0-G experiments with advanced ceramic fabric wick structures

PDF Version Also Available for Download.

Description

Both Air Force and NASA future spacecraft thermal management needs span the temperature range from cryogenic to liquid metals. Many of these needs are changing and not well defined and will remain so until goals, technology, and missions converge. Nevertheless, it is certain that high-temperature (> 800 K) and medium-temperature (about 450 K) radiator systems will have to be developed that offer significant improvements over current designs. This paper discusses experiments performed in the lower temperature regime as part of a comprehensive advanced ceramic fabric (ACF) heat pipe development program. These experiments encompassed wicking tests with various ceramic fabric samples, ... continued below

Physical Description

Pages: (17 p)

Creation Information

Antoniak, Z.I.; Webb, B.J.; Bates, J.M.; Cooper, M.F. & Pauley, K.A. July 1, 1991.

Context

This article is part of the collection entitled: Office of Scientific & Technical Information Technical Reports and was provided by UNT Libraries Government Documents Department to Digital Library, a digital repository hosted by the UNT Libraries. More information about this article can be viewed below.

Who

People and organizations associated with either the creation of this article or its content.

Provided By

UNT Libraries Government Documents Department

Serving as both a federal and a state depository library, the UNT Libraries Government Documents Department maintains millions of items in a variety of formats. The department is a member of the FDLP Content Partnerships Program and an Affiliated Archive of the National Archives.

Contact Us

What

Descriptive information to help identify this article. Follow the links below to find similar items on the Digital Library.

Description

Both Air Force and NASA future spacecraft thermal management needs span the temperature range from cryogenic to liquid metals. Many of these needs are changing and not well defined and will remain so until goals, technology, and missions converge. Nevertheless, it is certain that high-temperature (> 800 K) and medium-temperature (about 450 K) radiator systems will have to be developed that offer significant improvements over current designs. This paper discusses experiments performed in the lower temperature regime as part of a comprehensive advanced ceramic fabric (ACF) heat pipe development program. These experiments encompassed wicking tests with various ceramic fabric samples, and heat transfer tests with a 1-m long prototype ACF water heat pipe. A prototype ceramic fabric/titanium water heat pipe has been constructed and tested; it transported up to 60 W of power at about 390 K. Startup and operation both with and against gravity examined. Wick testing was begun to aid in the design and construction of an improved prototype heat pipe, with a 38-{mu}m stainless steel linear covered by a biaxially-braided Nextel (trademark of the 3M Co., St. Paul, Minnesota) sleeve that is approximately 300-{mu}m thick. Wick testing took place in 1-g; limited testing in 0-g was initiated, and results to date suggest that in 0-g, wick performance improves over that in 1-g.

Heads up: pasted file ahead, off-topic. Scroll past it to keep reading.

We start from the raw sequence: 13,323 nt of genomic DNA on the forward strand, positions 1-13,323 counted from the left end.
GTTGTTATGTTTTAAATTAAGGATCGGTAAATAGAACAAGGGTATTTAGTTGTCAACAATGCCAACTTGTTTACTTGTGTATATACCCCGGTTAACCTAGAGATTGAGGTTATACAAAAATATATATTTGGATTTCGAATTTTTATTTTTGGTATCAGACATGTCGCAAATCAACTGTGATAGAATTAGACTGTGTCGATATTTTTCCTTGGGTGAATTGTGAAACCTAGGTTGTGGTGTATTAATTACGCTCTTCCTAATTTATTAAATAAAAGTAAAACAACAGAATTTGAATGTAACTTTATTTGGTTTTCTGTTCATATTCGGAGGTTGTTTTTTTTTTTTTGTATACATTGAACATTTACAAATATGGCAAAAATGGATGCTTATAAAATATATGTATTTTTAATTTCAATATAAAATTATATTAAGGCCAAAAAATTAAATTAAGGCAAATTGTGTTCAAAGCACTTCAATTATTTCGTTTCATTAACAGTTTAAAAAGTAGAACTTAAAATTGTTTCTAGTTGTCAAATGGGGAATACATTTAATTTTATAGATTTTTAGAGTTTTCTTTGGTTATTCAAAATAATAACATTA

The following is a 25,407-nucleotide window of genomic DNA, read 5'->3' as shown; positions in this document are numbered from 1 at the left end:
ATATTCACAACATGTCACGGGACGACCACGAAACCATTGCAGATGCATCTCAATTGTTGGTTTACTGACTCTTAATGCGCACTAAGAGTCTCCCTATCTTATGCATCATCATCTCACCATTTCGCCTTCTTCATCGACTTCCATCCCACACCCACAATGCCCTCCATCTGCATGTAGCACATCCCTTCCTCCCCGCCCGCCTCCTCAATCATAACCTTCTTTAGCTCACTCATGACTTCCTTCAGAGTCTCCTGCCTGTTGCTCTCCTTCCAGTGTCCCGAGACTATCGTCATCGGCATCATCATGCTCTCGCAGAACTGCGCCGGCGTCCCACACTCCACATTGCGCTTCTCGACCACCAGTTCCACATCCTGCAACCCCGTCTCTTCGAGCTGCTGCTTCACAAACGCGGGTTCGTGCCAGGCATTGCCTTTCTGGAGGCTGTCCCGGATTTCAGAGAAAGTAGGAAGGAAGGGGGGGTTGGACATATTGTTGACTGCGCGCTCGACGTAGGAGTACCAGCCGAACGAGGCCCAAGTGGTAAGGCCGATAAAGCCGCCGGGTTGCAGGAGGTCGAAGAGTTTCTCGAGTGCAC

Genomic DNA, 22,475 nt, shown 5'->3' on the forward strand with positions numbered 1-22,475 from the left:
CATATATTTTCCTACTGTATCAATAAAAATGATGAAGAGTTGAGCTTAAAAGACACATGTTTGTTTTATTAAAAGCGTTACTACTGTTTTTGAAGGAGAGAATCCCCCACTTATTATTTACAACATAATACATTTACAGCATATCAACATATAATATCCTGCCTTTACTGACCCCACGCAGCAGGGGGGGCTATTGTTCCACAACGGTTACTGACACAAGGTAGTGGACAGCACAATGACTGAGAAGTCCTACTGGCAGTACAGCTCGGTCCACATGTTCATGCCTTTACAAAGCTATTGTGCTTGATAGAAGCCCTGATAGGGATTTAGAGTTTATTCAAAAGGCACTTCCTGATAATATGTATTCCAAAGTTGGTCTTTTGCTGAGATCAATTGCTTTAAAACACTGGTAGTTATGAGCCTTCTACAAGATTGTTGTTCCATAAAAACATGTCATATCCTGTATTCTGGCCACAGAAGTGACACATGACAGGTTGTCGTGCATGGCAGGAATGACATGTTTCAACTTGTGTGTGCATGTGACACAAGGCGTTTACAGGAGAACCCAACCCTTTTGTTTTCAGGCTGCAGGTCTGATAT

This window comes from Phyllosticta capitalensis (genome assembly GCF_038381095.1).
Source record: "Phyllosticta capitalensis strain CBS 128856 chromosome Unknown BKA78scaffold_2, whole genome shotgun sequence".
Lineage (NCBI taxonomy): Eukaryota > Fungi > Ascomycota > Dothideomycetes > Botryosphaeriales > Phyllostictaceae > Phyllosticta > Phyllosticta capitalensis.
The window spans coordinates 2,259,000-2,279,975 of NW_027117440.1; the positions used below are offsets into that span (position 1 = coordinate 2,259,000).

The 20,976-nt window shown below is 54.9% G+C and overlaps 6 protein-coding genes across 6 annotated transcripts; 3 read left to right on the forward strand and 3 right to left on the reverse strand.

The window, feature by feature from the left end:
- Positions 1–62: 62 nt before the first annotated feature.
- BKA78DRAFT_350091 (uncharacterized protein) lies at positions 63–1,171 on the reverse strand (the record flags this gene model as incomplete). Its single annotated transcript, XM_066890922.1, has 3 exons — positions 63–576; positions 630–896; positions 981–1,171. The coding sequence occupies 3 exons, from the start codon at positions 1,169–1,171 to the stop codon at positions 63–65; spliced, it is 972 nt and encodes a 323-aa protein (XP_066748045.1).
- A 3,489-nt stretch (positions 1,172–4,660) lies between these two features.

Physical Description

Pages: (17 p)

Notes

OSTI; NTIS; GPO Dep.

Source

  • ASME/AIChE/ANS national heat transfer conference, Minneapolis, MN (United States), 26-31 Jul 1991

Language

Item Type

Identifier

Unique identifying numbers for this article in the Digital Library or other systems.

  • Other: DE91015531
  • Report No.: PNL-SA-18880
  • Report No.: CONF-910739--26
  • Grant Number: AC06-76RL01830
  • Office of Scientific & Technical Information Report Number: 5483535
  • Archival Resource Key: ark:/67531/metadc1089599

Collections

This article is part of the following collection of related materials.

Office of Scientific & Technical Information Technical Reports

Reports, articles and other documents harvested from the Office of Scientific and Technical Information.

Office of Scientific and Technical Information (OSTI) is the Department of Energy (DOE) office that collects, preserves, and disseminates DOE-sponsored research and development (R&D) results that are the outcomes of R&D projects or other funded activities at DOE labs and facilities nationwide and grantees at universities and other institutions.

What responsibilities do I have when using this article?

When

Dates and time periods associated with this article.

Creation Date

  • July 1, 1991

Added to The UNT Digital Library

  • Feb. 10, 2018, 10:06 p.m.

Description Last Updated

  • April 20, 2018, 12:27 p.m.

Usage Statistics

When was this article last used?

Yesterday: 0
Past 30 days: 0
Total Uses: 6

Interact With This Article

Here are some suggestions for what to do next.

Start Reading

PDF Version Also Available for Download.

International Image Interoperability Framework

IIF Logo

We support the IIIF Presentation API

Antoniak, Z.I.; Webb, B.J.; Bates, J.M.; Cooper, M.F. & Pauley, K.A. 0-G experiments with advanced ceramic fabric wick structures, article, July 1, 1991; Richland, Washington. (digital.library.unt.edu/ark:/67531/metadc1089599/: accessed November 20, 2018), University of North Texas Libraries, Digital Library, digital.library.unt.edu; crediting UNT Libraries Government Documents Department.